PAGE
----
Admittedly though it's one thing to say that New Generation Climax has a lot of content for such a short running time, nearly all of that story content is contained within the first half of the film - that second half taken up by the kind of high quality action sequence that earns the movie its title. Ultraman Taiga and the rest on the New Generation Heroes take Tregear, Taro, Grimdo and a number of other kaiju in a spectacular battle where every character gets to really shine. Seeing the three Tri-Squad members onscreen together and working side by side is spectacle enough, but on top of that you then have the joys of seeing all these returning characters showcased in ways worthy of the big screen. Seeing all these Ultramen together at last is one thing, but seeing them all transform into their movie-exclusive final forms just makes it even more special. Especially the opportunity to see lesser-seen ones like X's Beta Spark Armour, or Groob as proper physical suit as opposed to the CGI construct they primarily were in the R/B movie. A big crossover like this is a success when it has something to offer fans of all the returning characters, and the fight scenes definitely aren't lacking in that regard.

An ULTRA combinationUltraman Reiga

But for a real "New Generation Climax", the finale of the film sees all these Ultras come together to create a brand new hero - Ultraman Reiga. Though the film itself doesn't draw too much attention to just how powerful Reiga is supposed to be, there's something wonderfully poetic about an era that's repeatedly looked to fusion and legacy powers as its gimmicks to culminate in an eleven-character fusion form. The "New Generation Eye" is a nice throwback to the Ultraseven-style transformation item, and even though the Reiga suit is very clearly based primarily on Taiga (in fact it's a modified version of a scrapped design), the additions and colourings of the other New Generation Ultras really help transform it into its own character. Ultraman Reiga doesn't seem like a character that fans will be seeing all that often, but as the "end" of an era for Ultraman and a real-life transition into the Reiwa period it serves as a very memorable finale.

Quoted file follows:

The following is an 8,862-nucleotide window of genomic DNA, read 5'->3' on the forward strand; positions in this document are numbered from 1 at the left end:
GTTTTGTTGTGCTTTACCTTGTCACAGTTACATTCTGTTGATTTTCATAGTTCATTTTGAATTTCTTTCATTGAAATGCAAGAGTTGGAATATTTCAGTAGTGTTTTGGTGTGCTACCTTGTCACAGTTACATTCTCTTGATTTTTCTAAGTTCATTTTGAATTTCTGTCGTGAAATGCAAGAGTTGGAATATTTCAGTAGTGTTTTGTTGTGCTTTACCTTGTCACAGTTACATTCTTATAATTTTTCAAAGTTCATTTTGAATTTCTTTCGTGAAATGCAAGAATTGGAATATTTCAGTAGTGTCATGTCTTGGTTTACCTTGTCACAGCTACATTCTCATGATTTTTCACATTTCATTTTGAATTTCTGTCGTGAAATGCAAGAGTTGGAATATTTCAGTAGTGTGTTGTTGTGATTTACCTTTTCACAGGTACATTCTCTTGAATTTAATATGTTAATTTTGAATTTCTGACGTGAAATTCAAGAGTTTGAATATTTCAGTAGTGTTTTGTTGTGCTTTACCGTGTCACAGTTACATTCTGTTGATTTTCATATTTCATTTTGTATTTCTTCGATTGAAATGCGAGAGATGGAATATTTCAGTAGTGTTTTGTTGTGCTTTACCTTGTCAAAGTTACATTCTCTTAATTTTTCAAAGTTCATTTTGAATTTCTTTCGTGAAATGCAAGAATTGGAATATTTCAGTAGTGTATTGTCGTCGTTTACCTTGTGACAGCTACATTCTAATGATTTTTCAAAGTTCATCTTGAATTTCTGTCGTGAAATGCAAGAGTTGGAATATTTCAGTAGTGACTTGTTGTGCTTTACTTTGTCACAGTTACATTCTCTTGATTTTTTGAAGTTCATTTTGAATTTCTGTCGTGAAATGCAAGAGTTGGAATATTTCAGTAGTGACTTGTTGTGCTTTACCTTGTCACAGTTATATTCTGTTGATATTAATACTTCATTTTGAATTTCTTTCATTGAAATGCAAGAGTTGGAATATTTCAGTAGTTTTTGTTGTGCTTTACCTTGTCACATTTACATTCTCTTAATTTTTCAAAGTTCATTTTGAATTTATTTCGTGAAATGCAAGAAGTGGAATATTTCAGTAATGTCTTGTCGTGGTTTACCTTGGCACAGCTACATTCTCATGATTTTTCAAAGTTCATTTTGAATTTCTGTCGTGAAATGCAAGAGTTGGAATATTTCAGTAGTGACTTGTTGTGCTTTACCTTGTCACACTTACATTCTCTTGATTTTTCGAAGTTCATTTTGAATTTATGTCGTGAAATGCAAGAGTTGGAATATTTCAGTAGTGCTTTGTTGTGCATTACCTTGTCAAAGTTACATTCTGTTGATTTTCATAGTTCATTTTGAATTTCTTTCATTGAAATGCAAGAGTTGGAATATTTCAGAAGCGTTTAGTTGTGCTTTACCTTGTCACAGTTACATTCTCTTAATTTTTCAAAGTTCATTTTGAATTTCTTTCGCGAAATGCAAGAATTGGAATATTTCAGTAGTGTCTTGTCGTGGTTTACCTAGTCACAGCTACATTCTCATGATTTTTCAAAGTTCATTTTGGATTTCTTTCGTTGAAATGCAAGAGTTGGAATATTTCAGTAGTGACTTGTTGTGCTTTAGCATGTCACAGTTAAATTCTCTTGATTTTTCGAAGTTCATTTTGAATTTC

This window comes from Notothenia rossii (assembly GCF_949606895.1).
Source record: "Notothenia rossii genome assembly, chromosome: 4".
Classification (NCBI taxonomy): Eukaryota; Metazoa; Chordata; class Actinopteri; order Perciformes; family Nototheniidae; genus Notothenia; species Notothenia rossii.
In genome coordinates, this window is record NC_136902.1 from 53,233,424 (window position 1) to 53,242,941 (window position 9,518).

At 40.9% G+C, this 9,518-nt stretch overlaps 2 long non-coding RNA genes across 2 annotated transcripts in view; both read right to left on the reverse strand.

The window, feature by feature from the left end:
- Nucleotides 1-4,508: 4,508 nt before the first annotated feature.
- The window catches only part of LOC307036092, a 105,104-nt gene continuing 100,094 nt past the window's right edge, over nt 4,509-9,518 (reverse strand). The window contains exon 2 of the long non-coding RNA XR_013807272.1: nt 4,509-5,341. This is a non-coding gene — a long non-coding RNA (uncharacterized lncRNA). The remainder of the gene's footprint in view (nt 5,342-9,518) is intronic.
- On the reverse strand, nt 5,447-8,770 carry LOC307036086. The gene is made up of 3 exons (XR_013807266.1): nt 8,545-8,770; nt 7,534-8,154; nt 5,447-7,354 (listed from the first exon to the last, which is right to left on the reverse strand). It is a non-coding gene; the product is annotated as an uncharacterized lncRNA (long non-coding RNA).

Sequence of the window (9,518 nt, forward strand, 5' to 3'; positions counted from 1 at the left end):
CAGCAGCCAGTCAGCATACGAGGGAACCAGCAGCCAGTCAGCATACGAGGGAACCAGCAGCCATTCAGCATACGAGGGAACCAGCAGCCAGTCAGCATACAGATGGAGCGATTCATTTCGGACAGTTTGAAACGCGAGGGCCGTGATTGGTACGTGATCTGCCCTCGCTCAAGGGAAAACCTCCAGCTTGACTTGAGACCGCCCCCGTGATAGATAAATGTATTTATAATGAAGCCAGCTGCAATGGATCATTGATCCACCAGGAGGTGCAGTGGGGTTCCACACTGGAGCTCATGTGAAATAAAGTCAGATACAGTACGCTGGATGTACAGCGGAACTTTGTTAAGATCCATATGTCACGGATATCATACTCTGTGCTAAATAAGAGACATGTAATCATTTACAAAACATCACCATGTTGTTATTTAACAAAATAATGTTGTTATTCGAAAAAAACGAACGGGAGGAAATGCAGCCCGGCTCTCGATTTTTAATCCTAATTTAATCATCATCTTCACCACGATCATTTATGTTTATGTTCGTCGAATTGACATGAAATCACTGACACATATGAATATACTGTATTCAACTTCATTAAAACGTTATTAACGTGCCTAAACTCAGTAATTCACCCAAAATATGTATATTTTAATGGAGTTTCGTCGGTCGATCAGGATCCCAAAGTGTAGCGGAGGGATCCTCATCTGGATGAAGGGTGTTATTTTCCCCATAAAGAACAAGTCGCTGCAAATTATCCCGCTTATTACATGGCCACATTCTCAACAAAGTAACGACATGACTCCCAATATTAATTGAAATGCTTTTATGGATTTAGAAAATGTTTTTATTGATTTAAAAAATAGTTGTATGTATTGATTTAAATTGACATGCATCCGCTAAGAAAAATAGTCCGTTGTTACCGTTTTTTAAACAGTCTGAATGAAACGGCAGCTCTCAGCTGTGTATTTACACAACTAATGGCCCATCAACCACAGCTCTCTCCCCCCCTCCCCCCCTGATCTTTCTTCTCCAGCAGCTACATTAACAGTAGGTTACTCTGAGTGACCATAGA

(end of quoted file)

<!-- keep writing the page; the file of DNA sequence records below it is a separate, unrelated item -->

Ultraman Taiga the Movie: New Generation Climax is ambitious even by modern Ultraman standards, and while it perhaps bites off a little more than it can chew it certainly can't be faulted for trying to make the New Generation Heroes era go out with a bang. The allure of seeing all of these heroes together on screen is worth the price of admission in itself, but above all it stands out as an extremely satisfying end to Ultraman Taiga as a whole. As one of the lesser-talked about instalments in the English-speaking fandom, I do hope that the eventual Blu-Ray will allow more people to either experience or revaluate the series. Ultraman Taiga was a fantastic show, and New Generation Climax is just another example as to why.